BASH: Right, exactly. We talked about it on this show yesterday that Rudy Giuliani told me very explicitly that he was and has been in pretty constant contact with Paul Manafort's attorney as things were going on. Now, they didn't have and don't have a formal joint defense agreement, which can you talk to your esteemed lawyer there on the set about what that means, but they have had an informal ones. They're not the only ones in and the Mueller investigation. What apparently has many eyebrows raised inside the Mueller team is the question of whether or not the Manafort team was giving information that they gleaned from the questions they were getting during a plea agreement negotiation to the President. What I do know from Rudy Giuliani is one of the things that the Manafort legal team was complaining about to the Trump team was the fact that according to Giuliani, they felt he was getting squeezed, railroaded was the word Giuliani used with me, to try to force him to say, for example, that the President knew about the Trump Tower meeting in 2016 when, according to at least Manafort's lawyer, he didn't believe that or didn't have that information. It wasn't something that he maybe knew about. So that's kind of an example of the talks. They're not, as we talked about yesterday, it's not illegal --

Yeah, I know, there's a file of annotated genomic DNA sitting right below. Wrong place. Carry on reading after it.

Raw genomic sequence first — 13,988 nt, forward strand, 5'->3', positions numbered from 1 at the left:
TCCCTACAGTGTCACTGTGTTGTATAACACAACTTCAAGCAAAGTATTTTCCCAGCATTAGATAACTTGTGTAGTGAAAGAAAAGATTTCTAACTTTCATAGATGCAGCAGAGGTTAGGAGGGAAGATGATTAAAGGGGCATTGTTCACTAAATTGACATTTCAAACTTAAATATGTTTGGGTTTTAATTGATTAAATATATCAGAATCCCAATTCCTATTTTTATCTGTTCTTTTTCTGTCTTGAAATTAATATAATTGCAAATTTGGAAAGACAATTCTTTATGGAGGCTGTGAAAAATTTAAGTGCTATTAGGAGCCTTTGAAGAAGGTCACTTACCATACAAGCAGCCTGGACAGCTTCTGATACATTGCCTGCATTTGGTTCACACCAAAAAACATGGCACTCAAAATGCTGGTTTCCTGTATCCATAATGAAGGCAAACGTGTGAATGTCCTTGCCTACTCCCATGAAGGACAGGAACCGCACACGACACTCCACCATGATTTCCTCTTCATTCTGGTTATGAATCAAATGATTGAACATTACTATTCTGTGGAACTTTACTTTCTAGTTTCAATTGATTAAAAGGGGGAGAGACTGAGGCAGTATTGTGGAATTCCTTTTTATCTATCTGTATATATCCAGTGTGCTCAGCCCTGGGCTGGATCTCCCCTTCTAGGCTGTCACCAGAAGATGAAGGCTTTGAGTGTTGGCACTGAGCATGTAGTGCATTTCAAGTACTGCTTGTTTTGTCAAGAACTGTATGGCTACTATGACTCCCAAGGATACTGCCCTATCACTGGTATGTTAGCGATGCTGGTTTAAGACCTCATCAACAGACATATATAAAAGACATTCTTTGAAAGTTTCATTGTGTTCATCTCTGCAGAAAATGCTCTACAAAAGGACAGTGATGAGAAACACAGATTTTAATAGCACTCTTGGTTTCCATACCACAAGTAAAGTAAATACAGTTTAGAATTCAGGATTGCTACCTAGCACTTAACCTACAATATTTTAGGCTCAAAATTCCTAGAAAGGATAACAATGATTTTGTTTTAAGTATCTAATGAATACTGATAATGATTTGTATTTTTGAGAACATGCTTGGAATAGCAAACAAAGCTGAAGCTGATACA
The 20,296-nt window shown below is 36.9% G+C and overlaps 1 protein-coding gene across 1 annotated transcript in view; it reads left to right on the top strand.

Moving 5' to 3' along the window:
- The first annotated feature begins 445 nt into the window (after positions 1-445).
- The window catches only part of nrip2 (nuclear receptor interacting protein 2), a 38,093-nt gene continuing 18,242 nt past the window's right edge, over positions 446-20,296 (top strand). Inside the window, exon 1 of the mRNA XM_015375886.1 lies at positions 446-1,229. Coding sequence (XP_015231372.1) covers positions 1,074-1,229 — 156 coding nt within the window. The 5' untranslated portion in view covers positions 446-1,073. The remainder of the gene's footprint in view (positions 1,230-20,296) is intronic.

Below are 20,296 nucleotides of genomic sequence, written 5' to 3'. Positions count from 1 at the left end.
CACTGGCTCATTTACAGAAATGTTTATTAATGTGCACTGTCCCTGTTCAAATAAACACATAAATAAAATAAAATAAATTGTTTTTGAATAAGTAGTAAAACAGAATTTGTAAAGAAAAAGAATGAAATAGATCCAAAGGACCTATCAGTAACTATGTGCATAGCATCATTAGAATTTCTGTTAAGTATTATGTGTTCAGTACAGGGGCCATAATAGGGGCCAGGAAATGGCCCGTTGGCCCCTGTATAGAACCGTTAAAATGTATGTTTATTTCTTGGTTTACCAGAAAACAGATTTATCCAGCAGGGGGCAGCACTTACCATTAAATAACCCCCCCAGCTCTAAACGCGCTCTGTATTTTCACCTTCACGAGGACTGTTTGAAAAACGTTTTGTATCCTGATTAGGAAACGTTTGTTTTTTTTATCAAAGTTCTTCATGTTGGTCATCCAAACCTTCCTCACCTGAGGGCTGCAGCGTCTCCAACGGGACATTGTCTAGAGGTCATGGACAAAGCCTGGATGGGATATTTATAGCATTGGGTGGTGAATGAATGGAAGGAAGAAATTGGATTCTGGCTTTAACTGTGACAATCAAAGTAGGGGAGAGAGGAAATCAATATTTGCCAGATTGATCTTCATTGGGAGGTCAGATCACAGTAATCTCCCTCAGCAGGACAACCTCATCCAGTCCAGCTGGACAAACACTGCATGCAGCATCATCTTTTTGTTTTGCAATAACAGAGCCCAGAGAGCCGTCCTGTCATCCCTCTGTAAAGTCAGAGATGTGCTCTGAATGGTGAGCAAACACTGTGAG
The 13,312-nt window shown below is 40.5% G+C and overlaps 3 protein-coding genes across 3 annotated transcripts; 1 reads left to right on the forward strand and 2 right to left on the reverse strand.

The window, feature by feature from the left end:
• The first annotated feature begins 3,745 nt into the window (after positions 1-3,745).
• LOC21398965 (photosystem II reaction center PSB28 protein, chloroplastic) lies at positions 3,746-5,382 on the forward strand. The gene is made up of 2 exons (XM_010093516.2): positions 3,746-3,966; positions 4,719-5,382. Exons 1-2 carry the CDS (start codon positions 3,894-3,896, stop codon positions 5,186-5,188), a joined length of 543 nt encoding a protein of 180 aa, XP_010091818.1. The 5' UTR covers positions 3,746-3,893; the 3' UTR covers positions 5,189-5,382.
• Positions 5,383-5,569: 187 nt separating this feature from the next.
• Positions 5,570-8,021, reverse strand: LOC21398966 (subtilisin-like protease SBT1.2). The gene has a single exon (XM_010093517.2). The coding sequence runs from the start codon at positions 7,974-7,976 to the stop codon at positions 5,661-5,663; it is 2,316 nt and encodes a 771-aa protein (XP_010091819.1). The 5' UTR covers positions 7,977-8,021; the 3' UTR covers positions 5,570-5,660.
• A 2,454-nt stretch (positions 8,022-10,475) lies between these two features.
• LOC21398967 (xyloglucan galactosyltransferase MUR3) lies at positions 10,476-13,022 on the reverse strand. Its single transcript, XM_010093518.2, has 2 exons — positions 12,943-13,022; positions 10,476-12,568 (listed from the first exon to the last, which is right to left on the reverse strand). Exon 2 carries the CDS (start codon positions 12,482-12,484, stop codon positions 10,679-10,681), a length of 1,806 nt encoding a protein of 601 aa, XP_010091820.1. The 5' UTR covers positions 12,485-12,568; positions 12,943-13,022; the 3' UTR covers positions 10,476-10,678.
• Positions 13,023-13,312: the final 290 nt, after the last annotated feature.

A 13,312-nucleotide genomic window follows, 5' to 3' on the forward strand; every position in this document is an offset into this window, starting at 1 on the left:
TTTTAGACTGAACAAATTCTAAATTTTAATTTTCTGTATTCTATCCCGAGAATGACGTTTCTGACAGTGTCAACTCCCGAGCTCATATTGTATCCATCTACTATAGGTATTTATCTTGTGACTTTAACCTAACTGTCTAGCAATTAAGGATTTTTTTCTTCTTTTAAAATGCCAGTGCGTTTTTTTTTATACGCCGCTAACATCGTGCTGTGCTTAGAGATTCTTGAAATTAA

BALDWIN: It's not illegal, it's important to say. But it could -- go ahead. What are you going to say? It doesn't look good.

BASH: Yes. And one of the things that some of the attorneys who have been involved in cases like this before have said it could put some of the lawyers in a position where they might be called as witnesses because of the goings on.